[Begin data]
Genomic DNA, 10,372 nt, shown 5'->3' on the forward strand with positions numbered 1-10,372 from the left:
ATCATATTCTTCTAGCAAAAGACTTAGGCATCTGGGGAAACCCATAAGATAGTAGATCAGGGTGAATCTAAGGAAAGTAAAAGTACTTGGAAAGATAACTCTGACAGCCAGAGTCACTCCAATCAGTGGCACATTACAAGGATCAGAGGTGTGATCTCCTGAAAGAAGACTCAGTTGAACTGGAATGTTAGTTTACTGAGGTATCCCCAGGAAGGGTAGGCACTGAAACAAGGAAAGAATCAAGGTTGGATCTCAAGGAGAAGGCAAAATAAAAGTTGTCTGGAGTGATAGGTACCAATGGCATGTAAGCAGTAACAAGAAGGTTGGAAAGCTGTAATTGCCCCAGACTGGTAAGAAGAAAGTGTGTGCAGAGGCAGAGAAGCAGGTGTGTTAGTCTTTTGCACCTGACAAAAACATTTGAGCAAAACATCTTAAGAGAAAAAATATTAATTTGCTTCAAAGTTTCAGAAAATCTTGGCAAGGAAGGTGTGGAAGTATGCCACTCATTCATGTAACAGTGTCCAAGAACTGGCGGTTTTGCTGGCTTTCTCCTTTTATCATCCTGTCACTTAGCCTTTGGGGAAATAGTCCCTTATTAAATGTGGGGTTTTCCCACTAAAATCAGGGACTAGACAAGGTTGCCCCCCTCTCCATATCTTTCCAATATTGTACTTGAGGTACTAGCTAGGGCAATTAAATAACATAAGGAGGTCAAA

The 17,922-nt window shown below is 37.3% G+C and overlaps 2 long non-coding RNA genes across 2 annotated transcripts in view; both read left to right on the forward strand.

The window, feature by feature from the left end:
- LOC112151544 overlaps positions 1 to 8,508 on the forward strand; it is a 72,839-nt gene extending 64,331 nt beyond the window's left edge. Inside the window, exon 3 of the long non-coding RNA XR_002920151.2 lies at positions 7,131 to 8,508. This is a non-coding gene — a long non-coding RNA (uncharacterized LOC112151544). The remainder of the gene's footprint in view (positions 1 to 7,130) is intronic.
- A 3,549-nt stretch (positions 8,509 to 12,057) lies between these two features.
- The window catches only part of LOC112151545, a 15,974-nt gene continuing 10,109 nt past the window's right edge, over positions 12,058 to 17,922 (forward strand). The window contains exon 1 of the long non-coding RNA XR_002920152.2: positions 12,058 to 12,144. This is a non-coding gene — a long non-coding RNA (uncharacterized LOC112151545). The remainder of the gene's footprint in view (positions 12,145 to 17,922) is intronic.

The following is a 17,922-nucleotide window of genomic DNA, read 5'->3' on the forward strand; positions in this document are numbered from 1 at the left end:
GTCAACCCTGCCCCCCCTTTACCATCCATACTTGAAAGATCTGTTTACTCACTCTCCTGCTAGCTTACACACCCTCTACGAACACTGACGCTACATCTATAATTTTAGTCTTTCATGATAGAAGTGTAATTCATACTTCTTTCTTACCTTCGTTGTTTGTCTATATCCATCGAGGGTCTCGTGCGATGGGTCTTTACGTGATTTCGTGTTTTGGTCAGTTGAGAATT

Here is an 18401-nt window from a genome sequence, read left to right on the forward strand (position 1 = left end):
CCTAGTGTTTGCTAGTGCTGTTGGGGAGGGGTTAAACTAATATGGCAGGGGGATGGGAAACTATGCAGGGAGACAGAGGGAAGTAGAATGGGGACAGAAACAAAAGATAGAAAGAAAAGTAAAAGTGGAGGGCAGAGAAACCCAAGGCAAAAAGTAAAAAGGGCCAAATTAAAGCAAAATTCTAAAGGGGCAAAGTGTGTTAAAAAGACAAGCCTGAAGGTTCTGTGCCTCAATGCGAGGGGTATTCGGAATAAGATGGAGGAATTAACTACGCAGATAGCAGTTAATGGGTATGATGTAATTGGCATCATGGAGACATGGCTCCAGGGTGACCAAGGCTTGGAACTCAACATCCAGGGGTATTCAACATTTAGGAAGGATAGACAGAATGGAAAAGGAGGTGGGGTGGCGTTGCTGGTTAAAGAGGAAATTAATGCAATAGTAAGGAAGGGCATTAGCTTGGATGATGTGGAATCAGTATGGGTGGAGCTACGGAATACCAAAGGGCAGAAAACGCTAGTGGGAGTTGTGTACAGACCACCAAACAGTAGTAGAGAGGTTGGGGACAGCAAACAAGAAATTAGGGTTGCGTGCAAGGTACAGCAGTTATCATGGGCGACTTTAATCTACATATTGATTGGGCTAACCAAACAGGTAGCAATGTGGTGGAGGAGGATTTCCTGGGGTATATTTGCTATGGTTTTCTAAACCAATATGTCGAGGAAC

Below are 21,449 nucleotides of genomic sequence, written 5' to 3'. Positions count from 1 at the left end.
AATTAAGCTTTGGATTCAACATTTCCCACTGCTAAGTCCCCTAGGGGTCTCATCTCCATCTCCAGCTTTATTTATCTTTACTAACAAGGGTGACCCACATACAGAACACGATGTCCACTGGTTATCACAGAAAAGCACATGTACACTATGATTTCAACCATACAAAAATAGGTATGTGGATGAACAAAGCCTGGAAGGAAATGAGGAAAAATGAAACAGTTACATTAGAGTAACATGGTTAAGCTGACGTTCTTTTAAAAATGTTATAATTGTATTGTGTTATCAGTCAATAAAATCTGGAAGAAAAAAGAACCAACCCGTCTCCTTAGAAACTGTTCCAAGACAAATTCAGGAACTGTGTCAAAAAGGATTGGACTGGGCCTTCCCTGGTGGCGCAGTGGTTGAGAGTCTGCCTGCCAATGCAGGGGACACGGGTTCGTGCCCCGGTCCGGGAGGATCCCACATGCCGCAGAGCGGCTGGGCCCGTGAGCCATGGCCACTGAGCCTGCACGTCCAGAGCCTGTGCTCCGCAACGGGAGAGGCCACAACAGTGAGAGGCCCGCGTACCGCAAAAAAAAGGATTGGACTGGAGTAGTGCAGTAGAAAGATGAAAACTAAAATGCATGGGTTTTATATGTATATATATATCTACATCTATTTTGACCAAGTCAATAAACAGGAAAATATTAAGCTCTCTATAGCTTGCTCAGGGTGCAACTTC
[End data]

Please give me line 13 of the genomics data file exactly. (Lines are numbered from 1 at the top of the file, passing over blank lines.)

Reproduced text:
AATTAAGCTTTGGATTCAACATTTCCCACTGCTAAGTCCCCTAGGGGTCTCATCTCCATCTCCAGCTTTATTTATCTTTACTAACAAGGGTGACCCACATACAGAACACGATGTCCACTGGTTATCACAGAAAAGCACATGTACACTATGATTTCAACCATACAAAAATAGGTATGTGGATGAACAAAGCCTGGAAGGAAATGAGGAAAAATGAAACAGTTACATTAGAGTAACATGGTTAAGCTGACGTTCTTTTAAAAATGTTATAATTGTATTGTGTTATCAGTCAATAAAATCTGGAAGAAAAAAGAACCAACCCGTCTCCTTAGAAACTGTTCCAAGACAAATTCAGGAACTGTGTCAAAAAGGATTGGACTGGGCCTTCCCTGGTGGCGCAGTGGTTGAGAGTCTGCCTGCCAATGCAGGGGACACGGGTTCGTGCCCCGGTCCGGGAGGATCCCACATGCCGCAGAGCGGCTGGGCCCGTGAGCCATGGCCACTGAGCCTGCACGTCCAGAGCCTGTGCTCCGCAACGGGAGAGGCCACAACAGTGAGAGGCCCGCGTACCGCAAAAAAAAGGATTGGACTGGAGTAGTGCAGTAGAAAGATGAAAACTAAAATGCATGGGTTTTATATGTATATATATATCTACATCTATTTTGACCAAGTCAATAAACAGGAAAATATTAAGCTCTCTATAGCTTGCTCAGGGTGCAACTTC